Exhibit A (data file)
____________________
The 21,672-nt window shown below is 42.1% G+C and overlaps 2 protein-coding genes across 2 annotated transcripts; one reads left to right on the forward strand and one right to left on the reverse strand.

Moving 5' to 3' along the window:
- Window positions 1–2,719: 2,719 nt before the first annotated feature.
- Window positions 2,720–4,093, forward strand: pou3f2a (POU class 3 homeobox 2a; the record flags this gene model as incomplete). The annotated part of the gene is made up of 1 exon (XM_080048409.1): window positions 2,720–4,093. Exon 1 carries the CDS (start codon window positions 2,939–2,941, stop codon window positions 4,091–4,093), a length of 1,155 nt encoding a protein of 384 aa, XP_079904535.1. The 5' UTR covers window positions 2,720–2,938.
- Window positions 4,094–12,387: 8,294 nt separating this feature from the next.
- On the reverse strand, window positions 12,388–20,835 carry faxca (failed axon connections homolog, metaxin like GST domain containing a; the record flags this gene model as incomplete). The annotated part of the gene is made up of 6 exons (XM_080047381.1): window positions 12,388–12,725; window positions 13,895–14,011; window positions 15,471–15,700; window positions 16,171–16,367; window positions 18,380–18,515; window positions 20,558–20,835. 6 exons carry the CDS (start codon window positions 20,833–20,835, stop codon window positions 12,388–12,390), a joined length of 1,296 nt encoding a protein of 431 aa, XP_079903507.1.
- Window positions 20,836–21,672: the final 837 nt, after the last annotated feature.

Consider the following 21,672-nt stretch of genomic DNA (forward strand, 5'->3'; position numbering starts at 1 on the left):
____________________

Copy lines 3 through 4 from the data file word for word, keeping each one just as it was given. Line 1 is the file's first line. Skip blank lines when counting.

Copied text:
- Window positions 1–2,719: 2,719 nt before the first annotated feature.
- Window positions 2,720–4,093, forward strand: pou3f2a (POU class 3 homeobox 2a; the record flags this gene model as incomplete). The annotated part of the gene is made up of 1 exon (XM_080048409.1): window positions 2,720–4,093. Exon 1 carries the CDS (start codon window positions 2,939–2,941, stop codon window positions 4,091–4,093), a length of 1,155 nt encoding a protein of 384 aa, XP_079904535.1. The 5' UTR covers window positions 2,720–2,938.